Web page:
6. A computer readable medium on a client containing executable program instructions for performing a method comprising:
transmitting an unmodifiable cookie which specifies state information from a server to the client; and
storing the unmodifiable cookie on the client;
wherein a copy of the unmodifiable cookie is stored in a public cookie file and the unmodifiable cookie is stored in a private cookie file in a location separate from the public cookie file on the client.
7. The computer readable medium of claim 6 wherein a copy of the unmodifiable cookie is stored in a public cookie file and the unmodifiable cookie is stored in a private cookie file in a location separate from the public cookie file on the client.
8. The computer readable medium of claim 7 further comprising in response to a request from the client for a document requiring an umodifiable cookie, instructions for checking the public cookie file for a matching unmodifiable cookie.
9. The computer readable medium of claim 8 where no matching unmodifiable cookie is present in the public cookie file, further comprising instructions checking the private cookie file for a matching unmodifiable cookie.
10. The computer readable medium of claim 9 further comprising instructions for updating the public cookie file to reflect the unmodifiable cookies found in the private cookie file.
11. A computer system, the computer system comprising:
a processor;
a memory coupled to the processor;
a computer readable medium coupled to the processor, the computer readable medium containing executable program instructions for:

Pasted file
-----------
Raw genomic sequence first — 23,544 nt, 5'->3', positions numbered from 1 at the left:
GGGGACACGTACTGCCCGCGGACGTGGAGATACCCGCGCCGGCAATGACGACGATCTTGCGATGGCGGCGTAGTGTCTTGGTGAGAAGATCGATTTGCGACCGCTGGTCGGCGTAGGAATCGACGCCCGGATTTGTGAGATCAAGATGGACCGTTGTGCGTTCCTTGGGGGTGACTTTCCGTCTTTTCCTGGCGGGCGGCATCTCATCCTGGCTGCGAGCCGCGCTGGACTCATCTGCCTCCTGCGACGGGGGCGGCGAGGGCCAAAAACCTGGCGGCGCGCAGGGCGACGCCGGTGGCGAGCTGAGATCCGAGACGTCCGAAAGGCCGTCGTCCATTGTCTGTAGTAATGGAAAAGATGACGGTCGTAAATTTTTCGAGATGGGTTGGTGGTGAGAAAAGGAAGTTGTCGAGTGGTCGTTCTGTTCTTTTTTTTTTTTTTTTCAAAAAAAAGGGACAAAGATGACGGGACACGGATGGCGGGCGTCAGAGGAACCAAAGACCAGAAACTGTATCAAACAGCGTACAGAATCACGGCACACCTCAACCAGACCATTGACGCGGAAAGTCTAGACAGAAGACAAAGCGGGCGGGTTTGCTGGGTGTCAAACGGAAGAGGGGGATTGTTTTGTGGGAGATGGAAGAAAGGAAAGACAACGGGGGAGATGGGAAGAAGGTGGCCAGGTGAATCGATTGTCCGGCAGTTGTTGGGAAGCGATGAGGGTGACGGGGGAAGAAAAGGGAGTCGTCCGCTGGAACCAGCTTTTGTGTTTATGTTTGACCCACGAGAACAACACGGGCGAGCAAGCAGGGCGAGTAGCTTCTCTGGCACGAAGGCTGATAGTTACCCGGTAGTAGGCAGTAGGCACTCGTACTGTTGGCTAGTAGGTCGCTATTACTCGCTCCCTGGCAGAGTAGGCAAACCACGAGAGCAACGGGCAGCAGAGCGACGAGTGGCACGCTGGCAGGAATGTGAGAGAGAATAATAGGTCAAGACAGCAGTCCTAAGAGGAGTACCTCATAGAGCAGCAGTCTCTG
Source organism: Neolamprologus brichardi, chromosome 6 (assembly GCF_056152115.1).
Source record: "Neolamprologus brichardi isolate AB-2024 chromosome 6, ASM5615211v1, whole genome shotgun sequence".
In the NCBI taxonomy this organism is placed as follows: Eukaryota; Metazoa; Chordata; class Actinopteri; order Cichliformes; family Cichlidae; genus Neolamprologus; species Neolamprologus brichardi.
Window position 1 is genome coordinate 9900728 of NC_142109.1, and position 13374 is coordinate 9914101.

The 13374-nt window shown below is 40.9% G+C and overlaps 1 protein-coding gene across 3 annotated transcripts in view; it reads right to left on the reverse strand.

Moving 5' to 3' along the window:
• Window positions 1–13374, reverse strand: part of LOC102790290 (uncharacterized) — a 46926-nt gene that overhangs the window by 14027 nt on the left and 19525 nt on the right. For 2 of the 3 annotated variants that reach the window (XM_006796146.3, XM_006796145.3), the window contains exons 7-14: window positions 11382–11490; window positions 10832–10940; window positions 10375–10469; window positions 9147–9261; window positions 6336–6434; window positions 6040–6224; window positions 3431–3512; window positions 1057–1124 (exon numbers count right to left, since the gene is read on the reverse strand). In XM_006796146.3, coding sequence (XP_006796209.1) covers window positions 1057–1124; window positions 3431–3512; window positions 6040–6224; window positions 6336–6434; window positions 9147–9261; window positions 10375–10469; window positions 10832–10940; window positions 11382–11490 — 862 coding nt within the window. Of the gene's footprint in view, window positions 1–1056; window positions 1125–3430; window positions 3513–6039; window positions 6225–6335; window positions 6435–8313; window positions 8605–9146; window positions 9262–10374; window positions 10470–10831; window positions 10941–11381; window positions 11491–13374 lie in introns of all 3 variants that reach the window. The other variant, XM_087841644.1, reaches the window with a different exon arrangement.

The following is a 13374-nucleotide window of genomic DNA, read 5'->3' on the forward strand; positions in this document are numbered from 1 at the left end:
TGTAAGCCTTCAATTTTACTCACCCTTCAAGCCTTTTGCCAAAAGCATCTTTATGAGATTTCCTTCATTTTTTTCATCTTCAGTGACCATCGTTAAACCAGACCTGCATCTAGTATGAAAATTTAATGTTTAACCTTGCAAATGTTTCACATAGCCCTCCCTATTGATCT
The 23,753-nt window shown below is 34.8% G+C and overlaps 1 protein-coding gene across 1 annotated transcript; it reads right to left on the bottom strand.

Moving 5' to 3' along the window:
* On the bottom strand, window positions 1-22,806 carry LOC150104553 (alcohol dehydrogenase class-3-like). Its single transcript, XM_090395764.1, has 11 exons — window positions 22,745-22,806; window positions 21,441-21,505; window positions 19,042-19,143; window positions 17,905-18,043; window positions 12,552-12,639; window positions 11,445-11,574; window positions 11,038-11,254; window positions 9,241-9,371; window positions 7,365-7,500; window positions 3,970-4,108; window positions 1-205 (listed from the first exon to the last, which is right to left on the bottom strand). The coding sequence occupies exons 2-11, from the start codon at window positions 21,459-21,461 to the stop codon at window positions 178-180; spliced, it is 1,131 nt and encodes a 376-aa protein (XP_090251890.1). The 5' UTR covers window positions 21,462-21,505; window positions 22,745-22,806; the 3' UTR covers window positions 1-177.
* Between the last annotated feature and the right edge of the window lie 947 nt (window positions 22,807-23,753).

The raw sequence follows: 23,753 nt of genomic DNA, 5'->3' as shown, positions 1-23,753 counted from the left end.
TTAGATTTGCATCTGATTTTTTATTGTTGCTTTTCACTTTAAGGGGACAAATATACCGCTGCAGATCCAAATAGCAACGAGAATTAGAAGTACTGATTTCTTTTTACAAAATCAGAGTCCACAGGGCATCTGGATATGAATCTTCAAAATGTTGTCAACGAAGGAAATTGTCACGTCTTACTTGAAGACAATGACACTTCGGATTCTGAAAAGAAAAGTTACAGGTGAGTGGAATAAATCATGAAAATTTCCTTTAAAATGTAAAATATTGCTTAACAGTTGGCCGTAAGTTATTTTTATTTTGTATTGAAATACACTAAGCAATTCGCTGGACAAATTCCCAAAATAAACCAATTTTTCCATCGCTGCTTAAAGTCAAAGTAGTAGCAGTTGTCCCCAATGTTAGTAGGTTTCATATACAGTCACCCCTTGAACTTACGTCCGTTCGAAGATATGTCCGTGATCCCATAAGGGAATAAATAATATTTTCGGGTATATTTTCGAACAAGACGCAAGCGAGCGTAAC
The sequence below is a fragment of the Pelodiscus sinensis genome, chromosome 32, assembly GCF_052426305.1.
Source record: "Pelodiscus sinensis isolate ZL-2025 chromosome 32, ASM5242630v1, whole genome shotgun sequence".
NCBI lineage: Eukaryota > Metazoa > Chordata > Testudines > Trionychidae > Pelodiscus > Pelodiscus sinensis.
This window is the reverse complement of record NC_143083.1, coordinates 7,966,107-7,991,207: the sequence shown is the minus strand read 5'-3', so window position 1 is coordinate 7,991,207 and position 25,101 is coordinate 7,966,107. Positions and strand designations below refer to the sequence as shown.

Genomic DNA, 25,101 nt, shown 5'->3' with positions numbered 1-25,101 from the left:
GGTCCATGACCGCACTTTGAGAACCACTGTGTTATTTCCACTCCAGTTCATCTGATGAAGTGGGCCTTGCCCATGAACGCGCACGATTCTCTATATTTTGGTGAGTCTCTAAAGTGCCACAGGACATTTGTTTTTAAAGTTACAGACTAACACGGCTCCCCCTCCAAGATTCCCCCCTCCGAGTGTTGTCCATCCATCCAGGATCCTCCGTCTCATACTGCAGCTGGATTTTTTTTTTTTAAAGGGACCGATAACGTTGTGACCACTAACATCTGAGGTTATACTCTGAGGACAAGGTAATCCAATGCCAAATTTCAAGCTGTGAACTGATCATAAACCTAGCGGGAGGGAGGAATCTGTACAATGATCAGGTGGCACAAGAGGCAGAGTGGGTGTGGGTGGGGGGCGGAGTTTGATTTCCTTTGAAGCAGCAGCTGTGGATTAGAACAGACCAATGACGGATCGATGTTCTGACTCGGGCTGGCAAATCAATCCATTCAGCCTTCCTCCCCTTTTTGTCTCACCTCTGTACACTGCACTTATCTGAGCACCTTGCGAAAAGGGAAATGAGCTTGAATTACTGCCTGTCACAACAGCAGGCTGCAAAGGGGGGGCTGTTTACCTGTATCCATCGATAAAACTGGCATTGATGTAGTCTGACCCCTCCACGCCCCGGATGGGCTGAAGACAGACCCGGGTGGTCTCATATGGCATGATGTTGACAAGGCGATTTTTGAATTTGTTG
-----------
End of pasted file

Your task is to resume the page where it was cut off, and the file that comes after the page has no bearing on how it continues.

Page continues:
transmitting an unmodifiable cookie which specifies state information from a server to the client; and
storing the unmodifiable cookie on the client;
wherein a copy of the unmodifiable cookie is stored in a public cookie file and the unmodifiable cookie is stored in a private cookie file in a location separate from the public cookie file on the client.
12. The computer system of claim 11 wherein the unmodifiable cookie is transmitted from the client to a server when the client makes predefined requests to the server.
Description
CROSS-REFERENCES TO RELATED APPLICATIONS

The present application is a continuation and claims the benefit of the filing date of U.S. Pat. No. 7,454,506 entitled, “Method for Maintaining State Information on a Client,” filed Dec. 18, 2000, assigned to the assignee of the present application, and herein incorporated by reference.

BACKGROUND

1. Technical Field

The present invention relates to a system for maintaining state information on a client. More particularly, the present invention relates to transmitting from a server an unmodifiable cookie for storage on a client machine in response to a predefined request to the server.

2. Description of the Related Art